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LA County Will Levy Hefty Fines Against Unlicensed Marijuana Businesses, Last Prisoner Project Wants NJ Cannabis Prisoners to be Freed, and Louisiana Senate Candidate Smokes Weed in a Campaign Ad

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Los Angeles County Will Fine Illegal Cannabis Businesses $30,000 Per Day

Los Angeles County code forbids cannabis businesses from operating in unincorporated parts of the county. However, despite the best efforts of local law enforcement, the illegal cannabis businesses continue to thrive – so much so that it has been difficult for them to even keep up with the number of  illicit businesses. In an effort to curb this unlicensed activity and give more authority to county officials, LA County authorities approved an ordinance that will allow officials to levy $30,000 per day fines against businesses found to be operating without the proper licensing. The fine would apply to all types of cannabis businesses operating illegally, including growers and retail facilities.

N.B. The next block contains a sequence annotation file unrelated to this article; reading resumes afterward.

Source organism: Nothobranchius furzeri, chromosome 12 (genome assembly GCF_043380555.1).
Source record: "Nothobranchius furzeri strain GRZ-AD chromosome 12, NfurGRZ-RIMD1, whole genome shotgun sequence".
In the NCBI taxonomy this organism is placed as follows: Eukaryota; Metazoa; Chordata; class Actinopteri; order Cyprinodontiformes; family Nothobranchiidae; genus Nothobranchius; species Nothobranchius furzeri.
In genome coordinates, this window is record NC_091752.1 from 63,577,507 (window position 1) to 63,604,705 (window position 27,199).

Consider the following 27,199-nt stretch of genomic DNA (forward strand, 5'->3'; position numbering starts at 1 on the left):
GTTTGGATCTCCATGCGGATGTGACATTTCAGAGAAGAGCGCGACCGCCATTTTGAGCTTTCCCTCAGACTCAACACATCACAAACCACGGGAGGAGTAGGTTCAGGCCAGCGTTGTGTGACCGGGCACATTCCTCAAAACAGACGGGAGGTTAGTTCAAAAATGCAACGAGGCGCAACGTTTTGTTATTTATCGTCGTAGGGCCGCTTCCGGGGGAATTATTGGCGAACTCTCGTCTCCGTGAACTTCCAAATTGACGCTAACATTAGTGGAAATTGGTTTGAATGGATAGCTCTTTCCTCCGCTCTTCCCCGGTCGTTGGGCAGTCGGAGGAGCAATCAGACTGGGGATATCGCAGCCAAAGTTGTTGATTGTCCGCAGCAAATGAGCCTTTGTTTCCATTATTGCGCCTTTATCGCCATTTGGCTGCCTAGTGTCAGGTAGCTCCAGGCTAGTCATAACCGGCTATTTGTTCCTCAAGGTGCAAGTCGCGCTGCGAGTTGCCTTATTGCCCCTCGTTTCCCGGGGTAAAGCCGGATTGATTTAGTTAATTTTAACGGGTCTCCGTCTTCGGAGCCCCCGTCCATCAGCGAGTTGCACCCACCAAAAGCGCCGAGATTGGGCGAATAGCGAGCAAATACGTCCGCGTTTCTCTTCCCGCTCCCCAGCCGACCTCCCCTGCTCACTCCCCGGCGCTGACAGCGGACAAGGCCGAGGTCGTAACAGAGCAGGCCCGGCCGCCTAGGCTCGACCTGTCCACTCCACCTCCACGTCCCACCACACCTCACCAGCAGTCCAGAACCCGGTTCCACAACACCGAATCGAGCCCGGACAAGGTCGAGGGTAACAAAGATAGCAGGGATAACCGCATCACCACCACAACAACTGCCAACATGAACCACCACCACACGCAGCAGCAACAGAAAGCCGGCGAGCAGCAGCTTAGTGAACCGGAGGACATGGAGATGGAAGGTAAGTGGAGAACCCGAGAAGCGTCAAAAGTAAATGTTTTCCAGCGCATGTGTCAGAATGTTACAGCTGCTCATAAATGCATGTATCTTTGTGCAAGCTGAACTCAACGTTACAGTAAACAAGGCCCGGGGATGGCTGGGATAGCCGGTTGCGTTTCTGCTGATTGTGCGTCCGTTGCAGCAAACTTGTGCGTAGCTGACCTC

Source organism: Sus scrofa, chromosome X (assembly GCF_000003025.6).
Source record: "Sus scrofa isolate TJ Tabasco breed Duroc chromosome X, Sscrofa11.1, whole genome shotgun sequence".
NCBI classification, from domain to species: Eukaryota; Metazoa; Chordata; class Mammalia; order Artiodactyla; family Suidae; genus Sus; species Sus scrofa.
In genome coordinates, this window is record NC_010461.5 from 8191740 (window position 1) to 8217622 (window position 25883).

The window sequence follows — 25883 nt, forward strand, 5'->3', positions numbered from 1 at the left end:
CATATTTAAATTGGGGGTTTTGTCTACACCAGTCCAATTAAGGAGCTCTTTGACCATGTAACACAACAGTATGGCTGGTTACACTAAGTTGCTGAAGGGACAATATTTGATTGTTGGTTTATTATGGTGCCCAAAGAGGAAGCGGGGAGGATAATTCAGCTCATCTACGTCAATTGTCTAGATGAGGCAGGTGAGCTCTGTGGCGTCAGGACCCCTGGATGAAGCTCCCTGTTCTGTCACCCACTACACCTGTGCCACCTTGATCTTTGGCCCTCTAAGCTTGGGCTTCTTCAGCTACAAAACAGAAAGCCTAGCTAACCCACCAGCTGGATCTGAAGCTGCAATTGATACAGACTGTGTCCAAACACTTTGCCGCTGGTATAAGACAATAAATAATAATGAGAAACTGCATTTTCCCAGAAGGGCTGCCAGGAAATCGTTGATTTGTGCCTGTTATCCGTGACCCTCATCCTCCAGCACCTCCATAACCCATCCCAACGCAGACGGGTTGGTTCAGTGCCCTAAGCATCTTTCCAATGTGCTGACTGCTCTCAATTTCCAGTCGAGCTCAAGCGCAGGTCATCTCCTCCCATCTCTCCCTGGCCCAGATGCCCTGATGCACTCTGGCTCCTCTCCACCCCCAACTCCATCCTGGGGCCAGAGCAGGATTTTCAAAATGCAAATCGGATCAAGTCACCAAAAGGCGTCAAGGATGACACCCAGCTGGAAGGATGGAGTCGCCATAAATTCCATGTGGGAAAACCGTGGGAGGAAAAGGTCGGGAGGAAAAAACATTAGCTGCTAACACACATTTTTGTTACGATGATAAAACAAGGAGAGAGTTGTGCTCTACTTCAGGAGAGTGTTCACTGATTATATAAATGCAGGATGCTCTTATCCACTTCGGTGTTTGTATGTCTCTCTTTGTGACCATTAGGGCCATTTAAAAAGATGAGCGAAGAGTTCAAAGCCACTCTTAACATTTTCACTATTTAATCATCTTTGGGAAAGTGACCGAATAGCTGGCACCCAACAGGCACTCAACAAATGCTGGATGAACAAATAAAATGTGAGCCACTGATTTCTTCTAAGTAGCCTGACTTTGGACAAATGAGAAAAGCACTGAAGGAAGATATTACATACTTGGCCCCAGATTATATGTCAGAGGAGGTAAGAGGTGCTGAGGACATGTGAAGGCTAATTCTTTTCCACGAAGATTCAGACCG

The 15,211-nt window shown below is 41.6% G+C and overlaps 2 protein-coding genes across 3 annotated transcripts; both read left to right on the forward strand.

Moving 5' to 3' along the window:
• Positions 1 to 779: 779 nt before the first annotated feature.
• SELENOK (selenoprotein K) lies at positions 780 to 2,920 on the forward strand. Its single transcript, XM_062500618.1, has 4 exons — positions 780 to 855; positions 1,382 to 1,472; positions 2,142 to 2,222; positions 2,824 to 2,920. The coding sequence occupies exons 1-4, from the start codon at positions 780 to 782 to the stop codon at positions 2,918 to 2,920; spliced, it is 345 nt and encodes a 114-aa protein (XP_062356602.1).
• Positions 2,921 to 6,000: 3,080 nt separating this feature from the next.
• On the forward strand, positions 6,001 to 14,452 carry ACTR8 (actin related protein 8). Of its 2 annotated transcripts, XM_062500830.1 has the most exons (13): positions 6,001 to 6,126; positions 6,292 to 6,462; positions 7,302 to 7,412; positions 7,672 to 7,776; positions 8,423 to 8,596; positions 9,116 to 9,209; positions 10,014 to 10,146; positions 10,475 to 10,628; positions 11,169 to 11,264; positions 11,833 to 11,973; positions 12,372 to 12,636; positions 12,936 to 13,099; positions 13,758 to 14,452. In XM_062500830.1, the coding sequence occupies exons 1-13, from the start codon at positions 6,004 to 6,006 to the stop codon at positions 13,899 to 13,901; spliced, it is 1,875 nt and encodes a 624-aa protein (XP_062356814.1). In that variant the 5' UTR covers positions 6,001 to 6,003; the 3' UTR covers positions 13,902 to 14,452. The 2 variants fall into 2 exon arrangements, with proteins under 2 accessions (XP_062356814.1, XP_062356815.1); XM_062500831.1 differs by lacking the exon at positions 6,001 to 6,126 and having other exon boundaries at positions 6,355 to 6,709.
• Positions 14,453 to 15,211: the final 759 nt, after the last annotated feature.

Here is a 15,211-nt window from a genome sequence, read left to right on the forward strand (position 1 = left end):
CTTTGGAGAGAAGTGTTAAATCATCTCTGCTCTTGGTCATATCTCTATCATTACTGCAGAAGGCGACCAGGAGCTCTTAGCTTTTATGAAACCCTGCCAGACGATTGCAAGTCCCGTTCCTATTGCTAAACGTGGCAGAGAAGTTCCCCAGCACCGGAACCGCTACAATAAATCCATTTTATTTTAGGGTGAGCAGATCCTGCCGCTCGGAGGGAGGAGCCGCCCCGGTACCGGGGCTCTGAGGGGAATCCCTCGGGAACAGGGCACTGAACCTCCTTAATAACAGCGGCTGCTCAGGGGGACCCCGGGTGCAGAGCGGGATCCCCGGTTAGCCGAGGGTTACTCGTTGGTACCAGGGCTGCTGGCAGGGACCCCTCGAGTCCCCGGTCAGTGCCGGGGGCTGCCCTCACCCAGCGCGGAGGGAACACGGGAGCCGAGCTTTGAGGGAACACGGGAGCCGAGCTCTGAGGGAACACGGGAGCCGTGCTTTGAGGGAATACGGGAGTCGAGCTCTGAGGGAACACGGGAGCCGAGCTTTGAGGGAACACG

Advocacy Group Last Prisoner Project Calls on NJ Governor Murphy to Free Cannabis Prisoners

Last Monday, Last Prisoner Project published an open letter to New Jersey Governor Phil Murphy, urging him to grant clemency to nonviolent marijuana offenders in the state’s prison system. New Jersey officially legalized adult-use marijuana in 2021, but numerous prisoners remain incarcerated or on supervised release as a result of minor cannabis offenses. LPP acknowledges that the state has taken strides to righting the wrongs of prohibition by including in their legalization laws a provision that allows for automatic expungement and resentencing. However, the coalition behind the letter urges the governor to do more, especially as the Covid-19 pandemic devastates the prison system. 

United States Senate Candidate from Louisiana Lights Up a Blunt in a Campaign Ad

Gary Chambers, a candidate for the U.S. Senate from Louisiana, released a new campaign ad yesterday where he is seen smoking marijuana. The ad appears to be filmed in a field, and Chambers provides statistics about the social inequities of prohibition in a voiceover. In a statement accompanying the release of the ad, he said, “For too long, candidates have used the legalization of marijuana as an empty talking point in order to appeal to progressive voters.” Chambers considers himself an advocate for social justice and is an avid supporter of federal legislation that would expunge the records of individuals that have been convicted of minor cannabis offenses.